41. Nasdaq Market • Electronic, over-the-counter (OTC) market • Lists over 15% of the world’s stock market capitalization • Over 6,400 common and preferred stocks • About 320 foreign stocks • About 140 ADRs Chapter 6: The Global Stock Market

  42. Nasdaq Market • National Association of Securities Dealers Automated Quotations (Nasdaq) is the communications network that services the OTC market • About 61,000 computer terminals are connected to Nasdaq’s mainframe via phone lines • Can obtain current bid and ask prices for all Nasdaq stocks • Updated continuously by about 540 competing Nasdaq market-makers (dealers) • Investor’s broker can access the system to find the best bid/ask price for a security • Broker then calls dealer to execute transaction as trades cannot be executed via Nasdaq computer Chapter 6: The Global Stock Market

  43. Nasdaq Market • Centralizes a geographically dispersed market into a mainframe computer • When a broker or dealer inquires about a security’s price, bid-ask quotes are instantly provided even if the dealers are many miles apart • Designed to handle up to 20,000 stocks • Currently lists about 6,500 actively traded stocks • In 1999 Nasdaq merged with AMEX • Nasdaq plans to cross-list stocks with various international exchanges • Positioning itself to more effectively compete with NYSE Chapter 6: The Global Stock Market

  44. CQS, ITS and Law of One Price • SEC requires that the Consolidated Quotation System (CQS) report current transactions for NYSE, OTC, AMEX, regional U.S. stock exchanges and the third market • Helps investors find the best prices • CQS cannot perform executions • SEC urged NYSE to create the Intermarket Trading System (ITS) • Electronic trading network linking various U.S. markets • Nasdaq supplemented ITS with an electronic communications network called Primex • Gives faster access to NYSE-listed stocks • Combining CQS with ITS and Primex allows arbitrageurs to enforce the law of one price Chapter 6: The Global Stock Market

  45. Non-Nasdaq National Quotation Bureau (NQB) • To be included in Nasdaq’s national daily list, a stock must have • At least two market makers • A minimum of 1,500 stockholders • Significant investor interest • A stock not meeting these requirements are listed with the National Quotation Bureau (NQB) • NQB lists 3,600 stocks, some of which are not actively traded • Includes • Domestic U.S. micro-cap stocks • Shares in foreign corporations that cannot be listed on an organized exchange • ADRS and GDRs for stocks that do not meet the accounting standards for listing on an organized exchange Chapter 6: The Global Stock Market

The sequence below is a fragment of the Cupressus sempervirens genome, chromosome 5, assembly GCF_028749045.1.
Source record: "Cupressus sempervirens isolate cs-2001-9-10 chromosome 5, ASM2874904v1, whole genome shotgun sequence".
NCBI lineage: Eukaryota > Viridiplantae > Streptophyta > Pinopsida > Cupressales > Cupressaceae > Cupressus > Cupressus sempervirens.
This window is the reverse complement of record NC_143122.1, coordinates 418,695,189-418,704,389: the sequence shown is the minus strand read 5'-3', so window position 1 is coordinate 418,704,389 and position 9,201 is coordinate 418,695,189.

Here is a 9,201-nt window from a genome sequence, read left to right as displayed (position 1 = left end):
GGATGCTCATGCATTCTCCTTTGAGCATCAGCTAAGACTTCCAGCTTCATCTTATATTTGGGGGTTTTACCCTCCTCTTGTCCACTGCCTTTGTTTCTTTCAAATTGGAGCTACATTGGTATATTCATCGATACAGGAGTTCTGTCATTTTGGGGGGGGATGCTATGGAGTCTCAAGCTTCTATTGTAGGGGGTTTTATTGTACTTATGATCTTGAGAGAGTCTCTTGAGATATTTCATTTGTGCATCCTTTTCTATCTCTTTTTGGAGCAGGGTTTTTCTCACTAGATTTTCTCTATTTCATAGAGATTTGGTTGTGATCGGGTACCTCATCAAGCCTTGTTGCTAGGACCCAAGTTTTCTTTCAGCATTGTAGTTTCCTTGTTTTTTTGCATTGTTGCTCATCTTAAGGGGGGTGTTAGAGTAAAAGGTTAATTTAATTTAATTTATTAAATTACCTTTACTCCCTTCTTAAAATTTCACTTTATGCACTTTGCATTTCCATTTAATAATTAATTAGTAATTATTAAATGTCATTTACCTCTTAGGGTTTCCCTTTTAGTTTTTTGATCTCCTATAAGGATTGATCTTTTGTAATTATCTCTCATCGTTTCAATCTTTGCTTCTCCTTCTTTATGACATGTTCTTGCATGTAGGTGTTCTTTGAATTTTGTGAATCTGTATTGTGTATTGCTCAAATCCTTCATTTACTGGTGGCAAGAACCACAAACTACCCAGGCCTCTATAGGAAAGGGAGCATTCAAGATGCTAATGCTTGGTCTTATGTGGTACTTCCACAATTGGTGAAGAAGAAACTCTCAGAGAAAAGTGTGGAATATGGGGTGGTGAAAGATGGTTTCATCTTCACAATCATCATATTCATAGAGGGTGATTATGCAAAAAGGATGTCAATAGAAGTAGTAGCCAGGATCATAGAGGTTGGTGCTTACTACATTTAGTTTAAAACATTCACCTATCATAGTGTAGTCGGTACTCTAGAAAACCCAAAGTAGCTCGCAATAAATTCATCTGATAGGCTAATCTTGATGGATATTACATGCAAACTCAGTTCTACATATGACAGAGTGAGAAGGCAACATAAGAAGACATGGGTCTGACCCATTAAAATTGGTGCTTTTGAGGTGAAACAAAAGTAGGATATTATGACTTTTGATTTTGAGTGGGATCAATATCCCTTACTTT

46. Third U.S. Market • Third market—subset of OTC market where exchange-listed stocks are traded • Competes with organized exchanges • Offers cost savings in the form of better bid-ask prices • Nasdaq and regional stock exchanges are the core of the third market • For instance, in 1999 Chicago Stock Exchange (CHX) traded over 90% of the NYSE-listed stocks • Majority of CHX’s trading volume is from dual listings • CHX pays for order flow • Specialists take a penny or so (per share) from their bid-ask spread and give it to brokers to encourage brokers to execute their orders on the CHX rather than NYSE Chapter 6: The Global Stock Market

  47. Fourth U.S. Market • Fourth market—a network of market-makers, block traders and institutions • Bypass normal dealer services and negotiate directly with each other • Instinet (short for Institutional Network) has operated in the fourth market since 1970 • Has computer terminals in over 5,000 subscribers’ offices • Millions of shares are traded in secrecy daily via Instinet • Commissions range from 2¢ to 8¢ a share Chapter 6: The Global Stock Market

  48. Order Crossing Networks • An electronic communication network that tries to match buy and sell orders • The price may be • The last reported price from an organized exchange • Midway between the current bid-ask prices on an organized exchange • Traders may pay a fixed annual fee to use alternative market systems • Variable trading costs are zero • Rapid executions are possible if the other half of the transaction is already present in network • Offers anonymity • Sometimes the network is not operating when it is needed • Or the other halfof the transaction is unavailable Chapter 6: The Global Stock Market

  49. Order Crossing Networks • Instinet operates the Crossing Network and competes with Investment Technology Group’s (ITG) Portfolio System for Institutiional Trading (POSIT) • Bloomberg runs Tradebook—a continuous matching system mainly for Nasdaq stocks • In 1999 Bloomberg & ITG created SuperECN • Offers a crossing network with a larger order flow • Other crossing networks include • Investor’s Liquidity Network by Fidelity Investors • E-Crossnet is for European stocks Chapter 6: The Global Stock Market

  50. Electronic Order Working Systems • Electronic order working systems • Screen telecommunication networks, capture current market information and use it to make ongoing transactions • Needs the following information • Securities that are to be traded • Limit order prices • Quantities available at different prices • Binding time limits • Markets where the securities are traded • Any additional information Chapter 6: The Global Stock Market